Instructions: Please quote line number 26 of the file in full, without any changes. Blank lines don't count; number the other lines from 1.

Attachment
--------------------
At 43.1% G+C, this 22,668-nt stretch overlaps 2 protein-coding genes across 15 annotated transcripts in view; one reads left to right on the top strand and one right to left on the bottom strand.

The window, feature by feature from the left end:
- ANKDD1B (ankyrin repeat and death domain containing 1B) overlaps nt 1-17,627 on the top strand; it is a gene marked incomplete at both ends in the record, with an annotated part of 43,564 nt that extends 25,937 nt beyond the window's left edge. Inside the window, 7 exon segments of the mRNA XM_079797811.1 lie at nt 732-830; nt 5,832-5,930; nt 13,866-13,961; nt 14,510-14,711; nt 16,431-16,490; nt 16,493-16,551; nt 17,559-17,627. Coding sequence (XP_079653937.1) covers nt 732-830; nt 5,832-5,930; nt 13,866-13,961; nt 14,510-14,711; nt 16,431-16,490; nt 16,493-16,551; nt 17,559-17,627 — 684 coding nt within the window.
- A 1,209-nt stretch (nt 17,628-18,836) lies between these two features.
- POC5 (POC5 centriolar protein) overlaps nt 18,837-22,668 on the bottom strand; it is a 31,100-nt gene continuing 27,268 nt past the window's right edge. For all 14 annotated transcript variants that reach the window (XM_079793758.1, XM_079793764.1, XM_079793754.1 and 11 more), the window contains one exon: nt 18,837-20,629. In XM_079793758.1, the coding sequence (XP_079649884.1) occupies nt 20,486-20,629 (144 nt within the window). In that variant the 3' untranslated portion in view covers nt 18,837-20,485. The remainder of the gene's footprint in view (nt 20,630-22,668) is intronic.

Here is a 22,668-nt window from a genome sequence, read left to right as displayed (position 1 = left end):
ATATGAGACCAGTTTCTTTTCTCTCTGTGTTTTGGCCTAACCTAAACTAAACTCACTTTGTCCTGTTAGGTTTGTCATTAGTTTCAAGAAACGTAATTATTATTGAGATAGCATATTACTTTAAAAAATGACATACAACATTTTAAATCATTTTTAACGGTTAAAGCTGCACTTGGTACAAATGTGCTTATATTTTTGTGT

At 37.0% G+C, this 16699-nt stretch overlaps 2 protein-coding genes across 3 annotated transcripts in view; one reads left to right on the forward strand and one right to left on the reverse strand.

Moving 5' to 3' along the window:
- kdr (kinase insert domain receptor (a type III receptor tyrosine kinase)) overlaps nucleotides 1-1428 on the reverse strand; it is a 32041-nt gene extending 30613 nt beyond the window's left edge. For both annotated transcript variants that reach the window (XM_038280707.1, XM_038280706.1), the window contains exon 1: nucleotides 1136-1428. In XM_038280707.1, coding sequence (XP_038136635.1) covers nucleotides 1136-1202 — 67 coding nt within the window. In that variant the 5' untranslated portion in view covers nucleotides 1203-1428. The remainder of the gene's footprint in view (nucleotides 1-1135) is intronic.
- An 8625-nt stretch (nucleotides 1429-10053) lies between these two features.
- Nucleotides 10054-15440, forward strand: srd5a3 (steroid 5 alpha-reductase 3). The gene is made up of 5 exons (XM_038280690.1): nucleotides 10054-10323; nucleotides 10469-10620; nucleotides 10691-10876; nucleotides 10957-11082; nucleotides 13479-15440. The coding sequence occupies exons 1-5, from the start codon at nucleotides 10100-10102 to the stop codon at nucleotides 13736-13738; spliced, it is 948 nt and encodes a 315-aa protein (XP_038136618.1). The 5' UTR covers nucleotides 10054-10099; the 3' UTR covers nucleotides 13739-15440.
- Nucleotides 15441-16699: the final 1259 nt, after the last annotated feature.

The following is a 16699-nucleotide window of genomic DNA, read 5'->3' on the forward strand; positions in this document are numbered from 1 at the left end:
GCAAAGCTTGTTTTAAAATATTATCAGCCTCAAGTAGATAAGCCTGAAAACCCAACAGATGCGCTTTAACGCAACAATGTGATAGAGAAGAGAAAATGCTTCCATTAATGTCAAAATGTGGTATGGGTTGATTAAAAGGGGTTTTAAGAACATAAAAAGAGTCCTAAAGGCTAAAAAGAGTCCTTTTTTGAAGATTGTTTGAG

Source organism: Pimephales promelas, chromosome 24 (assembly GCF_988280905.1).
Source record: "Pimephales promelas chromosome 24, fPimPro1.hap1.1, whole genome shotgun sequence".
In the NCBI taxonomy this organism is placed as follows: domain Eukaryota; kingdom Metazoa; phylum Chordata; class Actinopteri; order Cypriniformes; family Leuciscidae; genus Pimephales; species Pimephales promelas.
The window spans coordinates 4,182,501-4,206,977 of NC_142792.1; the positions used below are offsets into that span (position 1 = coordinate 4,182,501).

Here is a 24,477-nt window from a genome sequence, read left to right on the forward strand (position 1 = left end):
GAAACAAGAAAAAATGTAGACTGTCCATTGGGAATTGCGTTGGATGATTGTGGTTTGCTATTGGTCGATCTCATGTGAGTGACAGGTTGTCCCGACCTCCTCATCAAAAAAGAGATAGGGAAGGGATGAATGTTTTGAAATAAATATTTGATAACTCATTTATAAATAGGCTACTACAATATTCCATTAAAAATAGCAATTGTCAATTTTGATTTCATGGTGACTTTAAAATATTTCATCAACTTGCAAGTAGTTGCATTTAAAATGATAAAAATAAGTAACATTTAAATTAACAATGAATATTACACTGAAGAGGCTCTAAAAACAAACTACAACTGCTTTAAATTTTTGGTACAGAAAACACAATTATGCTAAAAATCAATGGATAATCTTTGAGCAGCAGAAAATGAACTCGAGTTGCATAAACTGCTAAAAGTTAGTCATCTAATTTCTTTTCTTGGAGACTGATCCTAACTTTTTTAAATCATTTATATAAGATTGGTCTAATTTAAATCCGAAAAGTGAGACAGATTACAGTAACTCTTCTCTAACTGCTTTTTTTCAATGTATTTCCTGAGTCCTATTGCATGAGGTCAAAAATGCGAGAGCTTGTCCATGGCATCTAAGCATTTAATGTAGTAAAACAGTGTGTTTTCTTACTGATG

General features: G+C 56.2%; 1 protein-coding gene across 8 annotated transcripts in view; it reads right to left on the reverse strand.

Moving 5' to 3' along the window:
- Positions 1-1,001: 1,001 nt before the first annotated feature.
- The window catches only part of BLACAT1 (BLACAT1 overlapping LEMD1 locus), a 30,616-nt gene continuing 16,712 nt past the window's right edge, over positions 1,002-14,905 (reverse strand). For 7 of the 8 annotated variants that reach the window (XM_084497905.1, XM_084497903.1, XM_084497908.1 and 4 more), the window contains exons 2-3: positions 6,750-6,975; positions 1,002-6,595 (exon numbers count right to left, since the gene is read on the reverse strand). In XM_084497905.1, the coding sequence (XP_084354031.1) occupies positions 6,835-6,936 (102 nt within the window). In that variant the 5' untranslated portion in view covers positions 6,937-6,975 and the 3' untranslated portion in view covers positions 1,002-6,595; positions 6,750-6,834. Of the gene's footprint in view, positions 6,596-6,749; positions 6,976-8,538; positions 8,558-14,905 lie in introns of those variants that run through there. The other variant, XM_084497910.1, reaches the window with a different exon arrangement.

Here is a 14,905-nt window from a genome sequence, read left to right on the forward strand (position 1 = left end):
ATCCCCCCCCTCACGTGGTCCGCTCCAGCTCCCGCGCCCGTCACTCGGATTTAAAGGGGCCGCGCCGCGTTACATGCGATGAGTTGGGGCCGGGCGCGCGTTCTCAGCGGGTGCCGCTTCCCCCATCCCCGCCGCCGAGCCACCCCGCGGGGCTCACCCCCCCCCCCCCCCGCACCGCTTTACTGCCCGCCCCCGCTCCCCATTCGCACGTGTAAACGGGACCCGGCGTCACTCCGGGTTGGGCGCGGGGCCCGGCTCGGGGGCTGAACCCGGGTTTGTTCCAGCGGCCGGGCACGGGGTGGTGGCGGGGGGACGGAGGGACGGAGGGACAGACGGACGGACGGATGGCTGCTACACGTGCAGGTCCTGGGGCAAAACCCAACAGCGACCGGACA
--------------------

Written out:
Here is a 14,905-nt window from a genome sequence, read left to right on the forward strand (position 1 = left end):